SUMMARY Global climate change is expected to affect the frequency, intensity and duration of extreme water-related weather events such as excessive precipitation, floods, and drought. We conducted a systematic review to examine waterborne outbreaks following such events and explored their distribution between the different types of extreme water-related weather events. Four medical and meteorological databases (Medline, Embase, GeoRef, PubMed) and a global electronic reporting system (ProMED) were searched, from 1910 to 2010. Eighty-seven waterborne outbreaks involving extreme water-related weather events were identified and included, alongside 235 ProMED reports. Heavy rainfall and flooding were the most common events preceding outbreaks associated with extreme weather and were reported in 55.2% and 52.9% of accounts, respectively. The most common pathogens reported in these outbreaks were Vibrio spp. (21.6%) and Leptospira spp. (12.7%). Outbreaks following extreme water-related weather events were often the result of contamination of the drinking-water supply (53.7%). Differences in reporting of outbreaks were seen between the scientific literature and ProMED. Extreme water-related weather events represent a risk to public health in both developed and developing countries, but impact will be disproportionate and likely to compound existing health disparities. Copyright © Cambridge University Press 2012.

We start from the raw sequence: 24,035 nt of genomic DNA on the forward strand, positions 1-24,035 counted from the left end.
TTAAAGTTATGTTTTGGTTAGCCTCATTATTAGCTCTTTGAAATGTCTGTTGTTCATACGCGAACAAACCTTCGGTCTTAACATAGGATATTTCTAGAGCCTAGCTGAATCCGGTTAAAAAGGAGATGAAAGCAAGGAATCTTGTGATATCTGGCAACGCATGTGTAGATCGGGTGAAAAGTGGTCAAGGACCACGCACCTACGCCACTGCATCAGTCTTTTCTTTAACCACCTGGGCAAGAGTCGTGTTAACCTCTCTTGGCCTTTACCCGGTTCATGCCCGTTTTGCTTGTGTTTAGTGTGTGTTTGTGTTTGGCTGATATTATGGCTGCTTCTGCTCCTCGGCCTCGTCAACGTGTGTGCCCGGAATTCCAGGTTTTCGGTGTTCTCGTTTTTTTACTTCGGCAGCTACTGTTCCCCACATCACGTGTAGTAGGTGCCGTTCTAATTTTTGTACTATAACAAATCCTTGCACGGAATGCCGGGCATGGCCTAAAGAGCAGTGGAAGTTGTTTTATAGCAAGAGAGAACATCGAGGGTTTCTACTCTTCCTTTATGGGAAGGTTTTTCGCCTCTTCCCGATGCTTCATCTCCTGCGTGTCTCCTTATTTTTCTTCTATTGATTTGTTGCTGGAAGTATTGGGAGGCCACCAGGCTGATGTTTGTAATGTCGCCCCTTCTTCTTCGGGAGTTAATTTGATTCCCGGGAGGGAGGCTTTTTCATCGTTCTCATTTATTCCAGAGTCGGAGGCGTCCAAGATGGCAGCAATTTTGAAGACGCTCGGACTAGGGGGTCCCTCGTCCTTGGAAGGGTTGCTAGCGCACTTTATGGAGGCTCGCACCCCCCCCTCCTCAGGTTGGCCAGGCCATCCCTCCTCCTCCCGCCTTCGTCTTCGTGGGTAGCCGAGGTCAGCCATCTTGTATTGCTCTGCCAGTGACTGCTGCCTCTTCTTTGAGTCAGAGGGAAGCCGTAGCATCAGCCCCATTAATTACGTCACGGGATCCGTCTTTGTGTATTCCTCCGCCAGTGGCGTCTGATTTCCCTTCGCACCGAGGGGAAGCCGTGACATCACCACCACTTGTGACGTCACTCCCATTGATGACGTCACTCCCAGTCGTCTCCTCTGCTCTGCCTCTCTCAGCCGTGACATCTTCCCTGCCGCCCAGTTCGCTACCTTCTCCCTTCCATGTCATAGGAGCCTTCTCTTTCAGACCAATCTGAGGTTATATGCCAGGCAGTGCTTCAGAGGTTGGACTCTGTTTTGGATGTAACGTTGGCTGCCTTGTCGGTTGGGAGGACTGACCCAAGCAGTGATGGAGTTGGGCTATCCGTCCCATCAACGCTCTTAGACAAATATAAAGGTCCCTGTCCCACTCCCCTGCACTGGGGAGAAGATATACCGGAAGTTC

Tomkinson A.,University of Wales | Harrison W.,Communicable Disease Surveillance Center | Owens D.,University of Wales | Harris S.,Communicable Disease Surveillance Center | And 2 more authors.
Laryngoscope | Year: 2011